The Effects of a Two-Way Dual Language Immersion Environment on Elementary Mathematics TAKS Test Scores in Texas: An Overall Comparison and an Analysis of Questions With and Without a Visual Prompt
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With the dynamics of the growing population of native Spanish-speaking students in America’s public schools, two-way dual language immersion programs are increasing in number. A series of observations and interviews in a dual language program by the researcher led to the identification of the use of visuals as a prevalent component integrated in instruction. This dominant instructional strategy led to questions of how visuals might affect student performance. Previous studies had not focused specifically on questions with a visual prompt and questions without a visual prompt. The purpose of this study was to answer several questions focused on differences in student performance on nonvisual and visual questions. The research questions used to achieve this purpose included a comparison of Mathematics TAKS Test scaled scores for students in a two-way dual language immersion program and students enrolled in a monolingual educational program, an analysis comparing these two groups of students on nonvisual and various categories of visual questions, an analysis of the performance of both groups of students based on the comparison of nonvisual questions to subsets of visual questions, and an analysis of an interaction effect and main effects of question type and group based on educational setting. A quasi-experimental design with static-group comparison was used for the purposes of this study. Data were collected from the Texas Education Agency [TEA] for all students who took the Spring 2009 version of the Grade 3 or Grade 4 Mathematics TAKS Test in English or Spanish. Data from a total of 6,904 students were used in the study. Data were analyzed based on descriptive statistics and ANOVAs. A statistically significant difference was found in overall scaled score comparisons between the two groups of students on the Spanish version of the Grade 4 Test. Major findings of the study included a higher performance shown on most subsets of visual questions compared to nonvisual questions for both groups of students involved in this study. Two-way dual language immersion students scored higher than students in a monolingual English program on most subsets of visual questions, but no interaction effect occurred between question type and group.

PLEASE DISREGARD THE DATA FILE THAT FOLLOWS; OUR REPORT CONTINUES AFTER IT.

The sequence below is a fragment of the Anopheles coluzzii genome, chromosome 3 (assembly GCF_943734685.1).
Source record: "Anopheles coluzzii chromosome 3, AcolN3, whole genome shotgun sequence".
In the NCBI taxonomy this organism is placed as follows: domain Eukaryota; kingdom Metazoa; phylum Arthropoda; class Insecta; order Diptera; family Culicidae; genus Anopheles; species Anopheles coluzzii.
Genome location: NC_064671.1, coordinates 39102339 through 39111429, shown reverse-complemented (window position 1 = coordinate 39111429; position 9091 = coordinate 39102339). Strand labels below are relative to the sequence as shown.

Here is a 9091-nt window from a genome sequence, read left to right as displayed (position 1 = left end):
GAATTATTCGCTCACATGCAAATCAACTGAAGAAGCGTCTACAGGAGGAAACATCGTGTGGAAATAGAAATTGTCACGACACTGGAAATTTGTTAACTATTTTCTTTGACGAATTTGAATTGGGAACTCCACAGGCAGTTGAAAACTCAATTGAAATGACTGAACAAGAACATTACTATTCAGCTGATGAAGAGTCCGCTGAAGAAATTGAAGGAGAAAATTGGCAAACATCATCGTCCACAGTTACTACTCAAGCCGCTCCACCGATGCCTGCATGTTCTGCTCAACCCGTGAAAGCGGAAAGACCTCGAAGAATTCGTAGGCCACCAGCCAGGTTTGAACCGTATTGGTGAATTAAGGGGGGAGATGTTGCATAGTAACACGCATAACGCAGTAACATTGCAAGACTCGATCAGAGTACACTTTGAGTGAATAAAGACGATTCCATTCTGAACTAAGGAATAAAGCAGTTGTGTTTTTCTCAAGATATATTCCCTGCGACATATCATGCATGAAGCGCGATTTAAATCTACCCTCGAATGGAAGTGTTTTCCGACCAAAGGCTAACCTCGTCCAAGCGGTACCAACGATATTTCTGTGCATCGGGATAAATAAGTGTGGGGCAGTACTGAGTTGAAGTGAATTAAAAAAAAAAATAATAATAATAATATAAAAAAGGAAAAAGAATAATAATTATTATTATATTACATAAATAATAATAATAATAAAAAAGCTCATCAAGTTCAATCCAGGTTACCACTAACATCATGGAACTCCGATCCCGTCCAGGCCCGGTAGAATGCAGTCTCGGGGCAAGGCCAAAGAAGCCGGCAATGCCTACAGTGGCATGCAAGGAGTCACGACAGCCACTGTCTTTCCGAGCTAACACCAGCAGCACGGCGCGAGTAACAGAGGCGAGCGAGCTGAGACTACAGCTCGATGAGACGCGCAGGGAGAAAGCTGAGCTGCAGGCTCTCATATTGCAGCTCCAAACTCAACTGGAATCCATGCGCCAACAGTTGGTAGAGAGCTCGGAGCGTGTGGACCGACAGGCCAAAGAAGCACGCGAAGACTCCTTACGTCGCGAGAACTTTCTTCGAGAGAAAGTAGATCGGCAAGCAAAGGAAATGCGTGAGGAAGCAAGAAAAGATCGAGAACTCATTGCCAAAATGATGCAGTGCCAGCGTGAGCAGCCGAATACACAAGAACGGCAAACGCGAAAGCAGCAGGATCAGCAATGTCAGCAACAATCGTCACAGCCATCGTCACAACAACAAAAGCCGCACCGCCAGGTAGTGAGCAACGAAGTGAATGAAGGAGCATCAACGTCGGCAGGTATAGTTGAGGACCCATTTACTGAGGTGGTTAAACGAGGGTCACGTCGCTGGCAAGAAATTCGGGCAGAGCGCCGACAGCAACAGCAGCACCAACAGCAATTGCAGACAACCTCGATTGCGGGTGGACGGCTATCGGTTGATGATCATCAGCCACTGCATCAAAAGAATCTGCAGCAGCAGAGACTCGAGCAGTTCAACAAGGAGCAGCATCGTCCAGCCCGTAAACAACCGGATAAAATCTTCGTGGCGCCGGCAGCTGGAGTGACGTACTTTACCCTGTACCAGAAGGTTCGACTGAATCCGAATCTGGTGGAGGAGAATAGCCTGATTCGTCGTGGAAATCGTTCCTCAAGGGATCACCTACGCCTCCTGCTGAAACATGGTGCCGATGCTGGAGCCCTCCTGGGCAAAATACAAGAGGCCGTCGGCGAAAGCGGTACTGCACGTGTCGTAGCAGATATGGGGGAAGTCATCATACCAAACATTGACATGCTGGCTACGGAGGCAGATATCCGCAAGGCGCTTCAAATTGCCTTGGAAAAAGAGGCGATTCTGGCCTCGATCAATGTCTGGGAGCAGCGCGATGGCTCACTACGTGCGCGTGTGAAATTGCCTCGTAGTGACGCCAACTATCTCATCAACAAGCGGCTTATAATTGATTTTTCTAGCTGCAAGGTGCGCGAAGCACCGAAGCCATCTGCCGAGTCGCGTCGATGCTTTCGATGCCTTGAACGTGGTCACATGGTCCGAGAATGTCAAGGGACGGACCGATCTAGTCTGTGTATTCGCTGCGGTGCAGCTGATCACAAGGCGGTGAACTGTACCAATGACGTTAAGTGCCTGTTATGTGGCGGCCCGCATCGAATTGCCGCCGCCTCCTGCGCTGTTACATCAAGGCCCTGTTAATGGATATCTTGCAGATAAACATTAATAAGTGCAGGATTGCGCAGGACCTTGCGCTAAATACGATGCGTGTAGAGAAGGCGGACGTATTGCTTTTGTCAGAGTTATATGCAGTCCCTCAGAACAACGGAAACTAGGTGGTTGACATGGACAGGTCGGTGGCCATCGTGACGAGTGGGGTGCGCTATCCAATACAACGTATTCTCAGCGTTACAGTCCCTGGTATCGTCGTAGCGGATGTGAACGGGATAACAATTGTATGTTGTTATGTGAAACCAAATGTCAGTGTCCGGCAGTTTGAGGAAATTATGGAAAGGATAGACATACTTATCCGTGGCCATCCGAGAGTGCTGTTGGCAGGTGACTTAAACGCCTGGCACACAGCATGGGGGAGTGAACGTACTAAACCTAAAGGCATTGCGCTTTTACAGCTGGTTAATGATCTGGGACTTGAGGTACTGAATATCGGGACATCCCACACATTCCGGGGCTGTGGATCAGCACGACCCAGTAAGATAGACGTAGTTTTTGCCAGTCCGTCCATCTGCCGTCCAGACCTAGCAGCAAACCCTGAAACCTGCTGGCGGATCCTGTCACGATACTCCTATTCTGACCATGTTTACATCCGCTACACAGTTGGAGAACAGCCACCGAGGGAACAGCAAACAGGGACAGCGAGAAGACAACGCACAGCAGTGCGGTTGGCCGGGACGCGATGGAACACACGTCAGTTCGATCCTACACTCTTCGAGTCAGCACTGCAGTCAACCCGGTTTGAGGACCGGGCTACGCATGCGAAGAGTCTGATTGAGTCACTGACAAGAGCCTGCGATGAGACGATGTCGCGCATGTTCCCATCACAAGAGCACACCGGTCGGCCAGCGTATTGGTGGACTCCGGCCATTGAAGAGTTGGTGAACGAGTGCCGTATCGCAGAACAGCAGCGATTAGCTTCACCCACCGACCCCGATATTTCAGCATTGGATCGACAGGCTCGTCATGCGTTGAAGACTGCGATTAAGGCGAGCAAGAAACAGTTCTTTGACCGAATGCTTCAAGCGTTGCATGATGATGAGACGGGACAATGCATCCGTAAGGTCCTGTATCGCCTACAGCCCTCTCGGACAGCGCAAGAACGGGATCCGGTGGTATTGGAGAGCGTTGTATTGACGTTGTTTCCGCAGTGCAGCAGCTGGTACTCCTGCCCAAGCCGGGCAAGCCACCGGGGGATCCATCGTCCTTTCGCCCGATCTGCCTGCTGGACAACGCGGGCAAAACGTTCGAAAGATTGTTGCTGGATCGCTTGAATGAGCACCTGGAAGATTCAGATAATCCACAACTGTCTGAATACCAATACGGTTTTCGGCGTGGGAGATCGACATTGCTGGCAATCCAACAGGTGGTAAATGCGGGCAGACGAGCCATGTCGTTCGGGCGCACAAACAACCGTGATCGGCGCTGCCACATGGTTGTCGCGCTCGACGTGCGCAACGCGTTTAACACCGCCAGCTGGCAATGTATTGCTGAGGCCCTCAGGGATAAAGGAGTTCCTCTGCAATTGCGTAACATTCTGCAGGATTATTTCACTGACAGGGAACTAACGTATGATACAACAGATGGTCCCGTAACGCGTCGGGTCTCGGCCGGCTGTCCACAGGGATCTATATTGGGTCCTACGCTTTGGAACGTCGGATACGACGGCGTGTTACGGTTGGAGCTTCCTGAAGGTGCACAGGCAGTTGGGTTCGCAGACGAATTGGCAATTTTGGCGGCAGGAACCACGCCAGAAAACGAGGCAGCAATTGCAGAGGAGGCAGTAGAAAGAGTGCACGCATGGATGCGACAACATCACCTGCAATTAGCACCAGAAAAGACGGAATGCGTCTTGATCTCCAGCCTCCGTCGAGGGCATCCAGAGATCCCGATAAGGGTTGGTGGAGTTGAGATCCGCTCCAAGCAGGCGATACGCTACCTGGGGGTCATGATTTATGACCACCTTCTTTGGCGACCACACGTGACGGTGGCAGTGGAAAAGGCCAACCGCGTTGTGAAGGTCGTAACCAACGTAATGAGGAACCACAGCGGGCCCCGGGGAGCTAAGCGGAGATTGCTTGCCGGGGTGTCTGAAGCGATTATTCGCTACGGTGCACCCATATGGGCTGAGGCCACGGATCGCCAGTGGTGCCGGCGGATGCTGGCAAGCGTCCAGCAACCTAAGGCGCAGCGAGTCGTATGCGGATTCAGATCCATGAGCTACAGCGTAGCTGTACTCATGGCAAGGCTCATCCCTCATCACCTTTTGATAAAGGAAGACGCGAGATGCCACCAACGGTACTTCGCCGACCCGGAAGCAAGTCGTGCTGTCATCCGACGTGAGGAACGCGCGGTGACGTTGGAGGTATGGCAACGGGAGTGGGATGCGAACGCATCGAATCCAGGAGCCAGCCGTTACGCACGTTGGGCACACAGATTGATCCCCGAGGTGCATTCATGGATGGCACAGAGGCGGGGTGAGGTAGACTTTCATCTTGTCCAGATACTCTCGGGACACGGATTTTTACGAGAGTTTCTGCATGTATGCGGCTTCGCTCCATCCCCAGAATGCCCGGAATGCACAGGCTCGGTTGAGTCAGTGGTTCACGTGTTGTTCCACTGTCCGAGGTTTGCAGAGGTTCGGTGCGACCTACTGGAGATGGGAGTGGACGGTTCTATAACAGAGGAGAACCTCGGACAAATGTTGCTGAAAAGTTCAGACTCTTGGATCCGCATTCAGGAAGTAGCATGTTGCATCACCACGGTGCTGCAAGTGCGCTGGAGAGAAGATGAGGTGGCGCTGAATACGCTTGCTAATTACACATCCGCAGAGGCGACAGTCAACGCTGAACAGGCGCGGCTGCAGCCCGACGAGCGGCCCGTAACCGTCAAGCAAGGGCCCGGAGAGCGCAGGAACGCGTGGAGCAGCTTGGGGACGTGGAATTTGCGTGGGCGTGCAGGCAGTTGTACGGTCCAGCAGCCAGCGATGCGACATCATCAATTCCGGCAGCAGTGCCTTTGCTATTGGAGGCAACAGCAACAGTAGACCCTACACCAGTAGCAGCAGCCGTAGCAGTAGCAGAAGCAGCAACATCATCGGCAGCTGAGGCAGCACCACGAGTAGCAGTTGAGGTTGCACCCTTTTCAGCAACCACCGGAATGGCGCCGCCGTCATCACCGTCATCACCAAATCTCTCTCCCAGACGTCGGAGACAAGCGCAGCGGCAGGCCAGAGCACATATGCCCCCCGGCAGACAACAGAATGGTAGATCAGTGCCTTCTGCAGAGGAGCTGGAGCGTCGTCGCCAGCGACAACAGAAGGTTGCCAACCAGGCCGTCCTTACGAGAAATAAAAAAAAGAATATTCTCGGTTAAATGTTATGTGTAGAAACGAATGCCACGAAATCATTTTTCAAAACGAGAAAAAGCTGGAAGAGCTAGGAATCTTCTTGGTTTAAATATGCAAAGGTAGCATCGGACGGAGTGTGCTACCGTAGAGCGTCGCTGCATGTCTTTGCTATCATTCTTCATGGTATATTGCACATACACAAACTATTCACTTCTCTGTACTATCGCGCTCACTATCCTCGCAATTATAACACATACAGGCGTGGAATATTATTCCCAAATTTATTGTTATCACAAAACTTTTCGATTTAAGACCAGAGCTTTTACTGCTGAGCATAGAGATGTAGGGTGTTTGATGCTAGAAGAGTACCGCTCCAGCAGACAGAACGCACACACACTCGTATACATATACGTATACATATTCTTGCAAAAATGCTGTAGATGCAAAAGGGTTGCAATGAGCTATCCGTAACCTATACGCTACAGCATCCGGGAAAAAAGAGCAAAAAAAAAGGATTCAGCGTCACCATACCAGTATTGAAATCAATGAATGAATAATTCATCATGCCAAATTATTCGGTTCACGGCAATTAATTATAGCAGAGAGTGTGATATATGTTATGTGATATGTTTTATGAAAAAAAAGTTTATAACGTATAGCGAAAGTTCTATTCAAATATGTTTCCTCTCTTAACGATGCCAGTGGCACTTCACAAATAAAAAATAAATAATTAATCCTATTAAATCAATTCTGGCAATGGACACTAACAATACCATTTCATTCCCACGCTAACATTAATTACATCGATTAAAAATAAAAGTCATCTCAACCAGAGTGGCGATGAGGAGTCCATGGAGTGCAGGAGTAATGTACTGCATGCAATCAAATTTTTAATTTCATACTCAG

Beck, Shari A. (2011). The Effects of a Two-Way Dual Language Immersion Environment on Elementary Mathematics TAKS Test Scores in Texas: An Overall Comparison and an Analysis of Questions With and Without a Visual Prompt. Doctoral dissertation, Texas A&M University. Available electronically from